The Italianate façade was added to The Towers just before the Civil War. The architect was J. Edwards Smith who designed it for W.C. Chamberlain, a northerner who wanted a southern home. The house was purchased in 1861 by Mr. and Mrs. John Fleming whose family owned The Towers for many years. The Towers was behind the fortification lines of the union army and was occupied by officers for several years while soldiers camped on the grounds around the house.
Originally there were two third-story rooms at either end of the house that gave The Towers its name. The left one burned down in 1927, and the right one was removed.
Today, The Towers has just undergone a complete renovation with magnificent wall coverings and draperies, antique lace sheers, extensive plaster moldings and wainscoting, Aubusson carpets and high rococo antiques. This includes furniture by John Henry Belter, J.J. Meeks, Alexander Roux and Prudent Mallard.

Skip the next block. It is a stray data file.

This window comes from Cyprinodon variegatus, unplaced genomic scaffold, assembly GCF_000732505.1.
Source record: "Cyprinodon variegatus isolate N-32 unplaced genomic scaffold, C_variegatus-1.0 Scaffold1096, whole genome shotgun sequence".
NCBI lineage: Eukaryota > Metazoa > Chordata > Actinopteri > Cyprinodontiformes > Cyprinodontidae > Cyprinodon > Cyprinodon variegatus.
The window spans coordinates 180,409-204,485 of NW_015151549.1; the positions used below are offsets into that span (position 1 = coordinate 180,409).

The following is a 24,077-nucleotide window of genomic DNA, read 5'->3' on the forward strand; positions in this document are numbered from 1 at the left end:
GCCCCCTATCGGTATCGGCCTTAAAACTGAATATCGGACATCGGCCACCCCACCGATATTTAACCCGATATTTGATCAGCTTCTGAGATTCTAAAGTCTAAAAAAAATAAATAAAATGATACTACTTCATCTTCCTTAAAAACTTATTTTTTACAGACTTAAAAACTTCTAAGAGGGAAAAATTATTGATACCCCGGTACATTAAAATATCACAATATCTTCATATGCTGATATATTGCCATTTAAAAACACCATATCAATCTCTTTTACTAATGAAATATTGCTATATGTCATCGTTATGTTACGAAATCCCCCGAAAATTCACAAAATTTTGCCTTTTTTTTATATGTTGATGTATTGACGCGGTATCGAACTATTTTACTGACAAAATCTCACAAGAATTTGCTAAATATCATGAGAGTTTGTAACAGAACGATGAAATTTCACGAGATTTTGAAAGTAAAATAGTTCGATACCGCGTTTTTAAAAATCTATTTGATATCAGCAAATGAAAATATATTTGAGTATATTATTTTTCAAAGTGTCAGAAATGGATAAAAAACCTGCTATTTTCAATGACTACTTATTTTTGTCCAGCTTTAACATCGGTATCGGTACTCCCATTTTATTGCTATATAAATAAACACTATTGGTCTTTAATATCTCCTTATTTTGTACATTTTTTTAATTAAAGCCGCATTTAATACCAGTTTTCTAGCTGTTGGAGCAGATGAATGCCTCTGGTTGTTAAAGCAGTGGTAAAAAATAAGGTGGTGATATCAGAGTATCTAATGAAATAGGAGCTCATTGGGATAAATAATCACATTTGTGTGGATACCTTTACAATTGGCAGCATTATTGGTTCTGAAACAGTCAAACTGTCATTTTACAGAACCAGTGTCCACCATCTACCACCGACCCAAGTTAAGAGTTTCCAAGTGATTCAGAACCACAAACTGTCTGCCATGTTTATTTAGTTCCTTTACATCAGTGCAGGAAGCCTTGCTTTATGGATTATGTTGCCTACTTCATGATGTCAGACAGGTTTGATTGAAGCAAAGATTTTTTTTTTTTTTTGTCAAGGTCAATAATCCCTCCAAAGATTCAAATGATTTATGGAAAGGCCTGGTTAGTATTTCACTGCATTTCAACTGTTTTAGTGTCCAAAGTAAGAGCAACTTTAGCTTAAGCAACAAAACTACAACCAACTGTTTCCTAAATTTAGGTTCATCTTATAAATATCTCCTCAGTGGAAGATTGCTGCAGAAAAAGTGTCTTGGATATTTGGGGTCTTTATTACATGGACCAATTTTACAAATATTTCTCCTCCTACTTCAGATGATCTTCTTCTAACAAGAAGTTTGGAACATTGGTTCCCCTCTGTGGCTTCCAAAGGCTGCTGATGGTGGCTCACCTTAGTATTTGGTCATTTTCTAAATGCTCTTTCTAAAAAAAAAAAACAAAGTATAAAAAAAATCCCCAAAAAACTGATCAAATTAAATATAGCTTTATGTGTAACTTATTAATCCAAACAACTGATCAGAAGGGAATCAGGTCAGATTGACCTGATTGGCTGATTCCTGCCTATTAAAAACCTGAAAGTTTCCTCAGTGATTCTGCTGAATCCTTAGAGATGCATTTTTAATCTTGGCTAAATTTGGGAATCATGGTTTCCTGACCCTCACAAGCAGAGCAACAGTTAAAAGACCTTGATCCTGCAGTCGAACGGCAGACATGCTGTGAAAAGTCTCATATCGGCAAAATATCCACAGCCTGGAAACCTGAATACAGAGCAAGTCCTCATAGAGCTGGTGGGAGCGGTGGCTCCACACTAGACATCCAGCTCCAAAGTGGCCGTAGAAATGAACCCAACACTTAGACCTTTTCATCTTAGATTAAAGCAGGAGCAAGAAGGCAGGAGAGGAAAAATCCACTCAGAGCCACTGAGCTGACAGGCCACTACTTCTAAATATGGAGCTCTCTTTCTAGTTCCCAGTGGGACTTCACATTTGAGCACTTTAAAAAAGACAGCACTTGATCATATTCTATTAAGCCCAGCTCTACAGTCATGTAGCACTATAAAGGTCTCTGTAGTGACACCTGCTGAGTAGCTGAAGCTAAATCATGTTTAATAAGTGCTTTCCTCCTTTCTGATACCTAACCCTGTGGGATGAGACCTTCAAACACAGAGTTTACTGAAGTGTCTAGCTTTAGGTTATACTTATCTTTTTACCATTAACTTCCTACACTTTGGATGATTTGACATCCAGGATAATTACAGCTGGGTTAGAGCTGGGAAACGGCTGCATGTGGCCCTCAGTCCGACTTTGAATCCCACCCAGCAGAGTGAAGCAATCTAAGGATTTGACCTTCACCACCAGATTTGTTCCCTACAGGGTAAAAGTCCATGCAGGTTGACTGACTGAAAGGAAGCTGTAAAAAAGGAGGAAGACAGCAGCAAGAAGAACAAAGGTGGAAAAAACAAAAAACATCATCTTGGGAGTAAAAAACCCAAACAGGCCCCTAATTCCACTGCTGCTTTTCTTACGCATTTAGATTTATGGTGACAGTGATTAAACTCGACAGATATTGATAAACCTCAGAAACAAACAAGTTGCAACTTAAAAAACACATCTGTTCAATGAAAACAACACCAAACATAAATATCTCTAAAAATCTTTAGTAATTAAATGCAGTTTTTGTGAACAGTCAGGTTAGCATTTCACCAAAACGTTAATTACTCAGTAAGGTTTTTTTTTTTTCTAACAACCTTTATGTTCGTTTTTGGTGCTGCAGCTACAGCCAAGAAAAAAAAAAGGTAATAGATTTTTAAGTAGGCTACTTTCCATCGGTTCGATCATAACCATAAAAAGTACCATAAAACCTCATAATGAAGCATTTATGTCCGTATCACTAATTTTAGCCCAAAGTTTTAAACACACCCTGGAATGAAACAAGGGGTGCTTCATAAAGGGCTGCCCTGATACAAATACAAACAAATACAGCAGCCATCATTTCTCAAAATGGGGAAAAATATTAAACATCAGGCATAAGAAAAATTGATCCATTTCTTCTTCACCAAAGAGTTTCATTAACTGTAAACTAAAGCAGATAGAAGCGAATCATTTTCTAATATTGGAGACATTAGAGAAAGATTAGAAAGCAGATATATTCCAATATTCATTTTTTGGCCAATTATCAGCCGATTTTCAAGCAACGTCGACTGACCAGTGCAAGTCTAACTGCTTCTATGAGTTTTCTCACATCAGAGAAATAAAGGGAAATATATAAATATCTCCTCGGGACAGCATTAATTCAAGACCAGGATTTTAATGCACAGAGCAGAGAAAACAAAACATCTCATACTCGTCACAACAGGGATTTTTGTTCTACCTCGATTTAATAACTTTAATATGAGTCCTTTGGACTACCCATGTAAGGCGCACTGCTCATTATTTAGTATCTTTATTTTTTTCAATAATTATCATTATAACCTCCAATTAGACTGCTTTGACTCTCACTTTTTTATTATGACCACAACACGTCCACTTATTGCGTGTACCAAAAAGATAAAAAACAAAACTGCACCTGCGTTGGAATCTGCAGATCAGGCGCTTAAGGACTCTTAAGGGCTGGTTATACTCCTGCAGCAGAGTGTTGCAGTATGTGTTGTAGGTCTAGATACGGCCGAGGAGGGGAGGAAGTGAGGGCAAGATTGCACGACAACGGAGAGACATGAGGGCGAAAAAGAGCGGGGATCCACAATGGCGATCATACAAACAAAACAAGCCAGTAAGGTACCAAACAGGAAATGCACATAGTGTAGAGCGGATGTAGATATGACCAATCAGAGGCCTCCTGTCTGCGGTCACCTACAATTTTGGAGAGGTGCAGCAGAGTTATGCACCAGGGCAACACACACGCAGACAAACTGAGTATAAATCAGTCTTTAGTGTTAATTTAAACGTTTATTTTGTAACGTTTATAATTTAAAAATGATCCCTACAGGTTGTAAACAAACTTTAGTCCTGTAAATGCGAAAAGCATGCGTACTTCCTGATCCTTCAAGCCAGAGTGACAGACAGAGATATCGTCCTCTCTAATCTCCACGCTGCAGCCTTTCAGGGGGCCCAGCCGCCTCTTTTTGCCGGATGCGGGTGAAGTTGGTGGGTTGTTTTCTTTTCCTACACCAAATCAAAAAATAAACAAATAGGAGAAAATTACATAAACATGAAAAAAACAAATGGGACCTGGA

The house incorporates extensive and unique collections such as 350 antique beaded purses, 100 antique tiaras and crowns, antique lace, gentlemen’s mother of pearl and ivory watch fobs, chatelaines, Moser glass, vintage costume jewelry and many others. There is also a collection of props from Andrew Lloyd Webber’s 2004 movie- Phantom of the Opera- including the Phantom’s mask, gloves, cape and sword.
The almost five acres of gardens feature 24 bronze sculptures representing some of the finest artists of wildlife in the world including Star Liana York, Ken Rowe and Chris Navarro. The five bears in the front lawns are by Danny Ostermiller.